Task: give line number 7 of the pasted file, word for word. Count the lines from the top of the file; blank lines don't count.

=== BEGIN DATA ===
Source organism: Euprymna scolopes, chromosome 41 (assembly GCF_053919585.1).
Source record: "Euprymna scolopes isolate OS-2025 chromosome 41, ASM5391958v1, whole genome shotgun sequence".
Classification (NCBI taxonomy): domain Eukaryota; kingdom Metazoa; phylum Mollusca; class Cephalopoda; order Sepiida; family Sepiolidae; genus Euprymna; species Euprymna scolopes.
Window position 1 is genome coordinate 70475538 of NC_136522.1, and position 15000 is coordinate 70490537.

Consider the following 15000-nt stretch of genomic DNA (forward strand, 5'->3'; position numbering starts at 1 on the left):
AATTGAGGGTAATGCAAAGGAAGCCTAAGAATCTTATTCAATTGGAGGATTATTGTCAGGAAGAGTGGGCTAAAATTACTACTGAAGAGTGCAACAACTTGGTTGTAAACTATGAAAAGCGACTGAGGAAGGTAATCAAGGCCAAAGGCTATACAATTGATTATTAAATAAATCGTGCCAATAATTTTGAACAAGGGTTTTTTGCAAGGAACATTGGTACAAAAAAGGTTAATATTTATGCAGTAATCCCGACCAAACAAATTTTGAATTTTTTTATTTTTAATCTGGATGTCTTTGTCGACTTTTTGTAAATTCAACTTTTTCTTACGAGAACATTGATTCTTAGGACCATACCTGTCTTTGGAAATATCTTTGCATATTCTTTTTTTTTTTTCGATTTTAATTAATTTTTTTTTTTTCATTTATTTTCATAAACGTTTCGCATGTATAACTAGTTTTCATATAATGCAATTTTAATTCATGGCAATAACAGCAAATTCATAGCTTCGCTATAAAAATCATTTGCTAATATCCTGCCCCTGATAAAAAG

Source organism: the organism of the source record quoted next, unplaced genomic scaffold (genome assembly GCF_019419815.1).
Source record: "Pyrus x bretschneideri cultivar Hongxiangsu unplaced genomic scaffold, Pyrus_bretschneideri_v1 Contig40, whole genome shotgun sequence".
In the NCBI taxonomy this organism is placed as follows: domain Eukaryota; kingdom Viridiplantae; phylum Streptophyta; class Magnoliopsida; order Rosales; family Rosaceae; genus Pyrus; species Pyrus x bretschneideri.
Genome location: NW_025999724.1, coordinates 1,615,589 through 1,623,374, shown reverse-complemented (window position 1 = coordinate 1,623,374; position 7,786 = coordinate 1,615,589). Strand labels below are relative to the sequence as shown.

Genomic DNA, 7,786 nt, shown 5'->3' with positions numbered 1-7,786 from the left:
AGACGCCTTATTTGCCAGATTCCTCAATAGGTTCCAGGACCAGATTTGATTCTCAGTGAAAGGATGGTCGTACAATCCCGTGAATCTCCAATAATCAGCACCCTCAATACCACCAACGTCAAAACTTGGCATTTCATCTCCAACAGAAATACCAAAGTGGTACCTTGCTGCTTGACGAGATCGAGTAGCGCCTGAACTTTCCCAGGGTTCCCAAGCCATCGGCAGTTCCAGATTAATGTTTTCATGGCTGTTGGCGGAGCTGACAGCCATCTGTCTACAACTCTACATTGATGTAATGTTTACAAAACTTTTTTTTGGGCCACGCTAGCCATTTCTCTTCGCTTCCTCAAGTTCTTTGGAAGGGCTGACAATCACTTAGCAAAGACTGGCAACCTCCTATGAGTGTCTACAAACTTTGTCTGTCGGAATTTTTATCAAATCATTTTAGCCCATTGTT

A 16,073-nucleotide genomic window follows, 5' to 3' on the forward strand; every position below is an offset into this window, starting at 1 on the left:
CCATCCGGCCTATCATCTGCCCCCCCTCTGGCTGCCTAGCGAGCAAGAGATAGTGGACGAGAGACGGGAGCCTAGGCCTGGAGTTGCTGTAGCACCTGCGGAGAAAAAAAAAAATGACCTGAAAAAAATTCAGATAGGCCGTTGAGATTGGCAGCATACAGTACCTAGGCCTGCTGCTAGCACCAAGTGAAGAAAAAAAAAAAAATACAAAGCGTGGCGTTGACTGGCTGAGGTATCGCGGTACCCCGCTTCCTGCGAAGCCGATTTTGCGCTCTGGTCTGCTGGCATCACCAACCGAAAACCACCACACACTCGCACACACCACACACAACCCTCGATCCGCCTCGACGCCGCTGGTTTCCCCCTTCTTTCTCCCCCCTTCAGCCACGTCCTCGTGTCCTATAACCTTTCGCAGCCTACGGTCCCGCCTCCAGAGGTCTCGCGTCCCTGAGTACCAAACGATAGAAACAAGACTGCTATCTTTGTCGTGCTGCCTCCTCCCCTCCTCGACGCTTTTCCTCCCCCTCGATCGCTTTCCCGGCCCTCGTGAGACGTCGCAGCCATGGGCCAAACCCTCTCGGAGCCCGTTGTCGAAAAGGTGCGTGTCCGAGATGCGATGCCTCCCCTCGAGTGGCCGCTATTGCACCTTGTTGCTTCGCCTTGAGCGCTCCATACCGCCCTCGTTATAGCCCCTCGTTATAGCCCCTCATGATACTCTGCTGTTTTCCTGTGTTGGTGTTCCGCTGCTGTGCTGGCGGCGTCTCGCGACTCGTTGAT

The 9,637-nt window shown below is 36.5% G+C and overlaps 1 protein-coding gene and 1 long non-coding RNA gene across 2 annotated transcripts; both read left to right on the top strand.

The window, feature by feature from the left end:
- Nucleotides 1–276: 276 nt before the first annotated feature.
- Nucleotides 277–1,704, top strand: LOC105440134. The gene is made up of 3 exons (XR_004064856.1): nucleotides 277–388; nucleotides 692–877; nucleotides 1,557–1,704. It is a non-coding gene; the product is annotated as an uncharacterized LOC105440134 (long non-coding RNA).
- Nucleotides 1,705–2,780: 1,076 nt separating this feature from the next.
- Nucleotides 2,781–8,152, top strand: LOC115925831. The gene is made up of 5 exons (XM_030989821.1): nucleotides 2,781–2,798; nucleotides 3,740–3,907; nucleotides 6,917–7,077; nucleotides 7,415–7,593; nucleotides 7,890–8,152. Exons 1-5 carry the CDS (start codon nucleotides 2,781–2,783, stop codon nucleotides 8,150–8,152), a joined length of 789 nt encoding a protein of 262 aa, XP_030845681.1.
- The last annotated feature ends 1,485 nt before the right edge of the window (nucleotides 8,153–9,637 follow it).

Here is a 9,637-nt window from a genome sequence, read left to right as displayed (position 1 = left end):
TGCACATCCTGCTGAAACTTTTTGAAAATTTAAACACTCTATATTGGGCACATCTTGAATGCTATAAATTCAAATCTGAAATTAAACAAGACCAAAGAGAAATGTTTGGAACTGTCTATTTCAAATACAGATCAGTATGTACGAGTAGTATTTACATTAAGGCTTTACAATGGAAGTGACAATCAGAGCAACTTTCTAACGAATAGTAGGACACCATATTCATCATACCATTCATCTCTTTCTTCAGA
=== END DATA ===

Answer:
Source organism: the organism of the source record quoted next, unplaced genomic scaffold (genome assembly GCF_019419815.1).